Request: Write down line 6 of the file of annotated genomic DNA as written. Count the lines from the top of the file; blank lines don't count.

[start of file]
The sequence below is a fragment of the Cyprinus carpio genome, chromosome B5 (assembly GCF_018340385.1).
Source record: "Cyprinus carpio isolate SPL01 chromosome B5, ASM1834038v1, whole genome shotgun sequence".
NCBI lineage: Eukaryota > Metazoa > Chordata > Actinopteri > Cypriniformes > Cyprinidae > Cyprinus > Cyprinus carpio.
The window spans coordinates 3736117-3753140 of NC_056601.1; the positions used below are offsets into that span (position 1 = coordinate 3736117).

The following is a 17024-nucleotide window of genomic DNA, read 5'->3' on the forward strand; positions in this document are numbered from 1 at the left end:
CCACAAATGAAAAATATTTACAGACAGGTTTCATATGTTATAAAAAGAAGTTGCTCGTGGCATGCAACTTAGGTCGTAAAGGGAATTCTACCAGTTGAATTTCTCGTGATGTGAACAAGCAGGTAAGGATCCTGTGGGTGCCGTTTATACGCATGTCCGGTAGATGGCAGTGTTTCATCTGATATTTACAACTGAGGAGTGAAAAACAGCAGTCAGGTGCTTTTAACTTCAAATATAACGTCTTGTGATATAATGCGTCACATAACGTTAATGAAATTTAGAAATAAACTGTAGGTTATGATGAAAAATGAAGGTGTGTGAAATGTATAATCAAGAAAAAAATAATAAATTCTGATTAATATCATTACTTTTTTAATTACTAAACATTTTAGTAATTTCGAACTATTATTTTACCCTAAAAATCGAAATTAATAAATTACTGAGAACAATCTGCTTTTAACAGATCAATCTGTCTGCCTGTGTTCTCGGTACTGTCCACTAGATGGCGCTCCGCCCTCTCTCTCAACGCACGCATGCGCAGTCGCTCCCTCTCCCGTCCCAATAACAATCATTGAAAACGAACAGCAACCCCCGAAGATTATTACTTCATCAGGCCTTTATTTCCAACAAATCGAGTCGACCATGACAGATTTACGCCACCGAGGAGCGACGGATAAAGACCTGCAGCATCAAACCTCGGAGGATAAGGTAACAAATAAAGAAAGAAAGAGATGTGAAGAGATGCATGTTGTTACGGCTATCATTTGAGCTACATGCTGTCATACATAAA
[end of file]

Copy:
CCACAAATGAAAAATATTTACAGACAGGTTTCATATGTTATAAAAAGAAGTTGCTCGTGGCATGCAACTTAGGTCGTAAAGGGAATTCTACCAGTTGAATTTCTCGTGATGTGAACAAGCAGGTAAGGATCCTGTGGGTGCCGTTTATACGCATGTCCGGTAGATGGCAGTGTTTCATCTGATATTTACAACTGAGGAGTGAAAAACAGCAGTCAGGTGCTTTTAACTTCAAATATAACGTCTTGTGATATAATGCGTCACATAACGTTAATGAAATTTAGAAATAAACTGTAGGTTATGATGAAAAATGAAGGTGTGTGAAATGTATAATCAAGAAAAAAATAATAAATTCTGATTAATATCATTACTTTTTTAATTACTAAACATTTTAGTAATTTCGAACTATTATTTTACCCTAAAAATCGAAATTAATAAATTACTGAGAACAATCTGCTTTTAACAGATCAATCTGTCTGCCTGTGTTCTCGGTACTGTCCACTAGATGGCGCTCCGCCCTCTCTCTCAACGCACGCATGCGCAGTCGCTCCCTCTCCCGTCCCAATAACAATCATTGAAAACGAACAGCAACCCCCGAAGATTATTACTTCATCAGGCCTTTATTTCCAACAAATCGAGTCGACCATGACAGATTTACGCCACCGAGGAGCGACGGATAAAGACCTGCAGCATCAAACCTCGGAGGATAAGGTAACAAATAAAGAAAGAAAGAGATGTGAAGAGATGCATGTTGTTACGGCTATCATTTGAGCTACATGCTGTCATACATAAA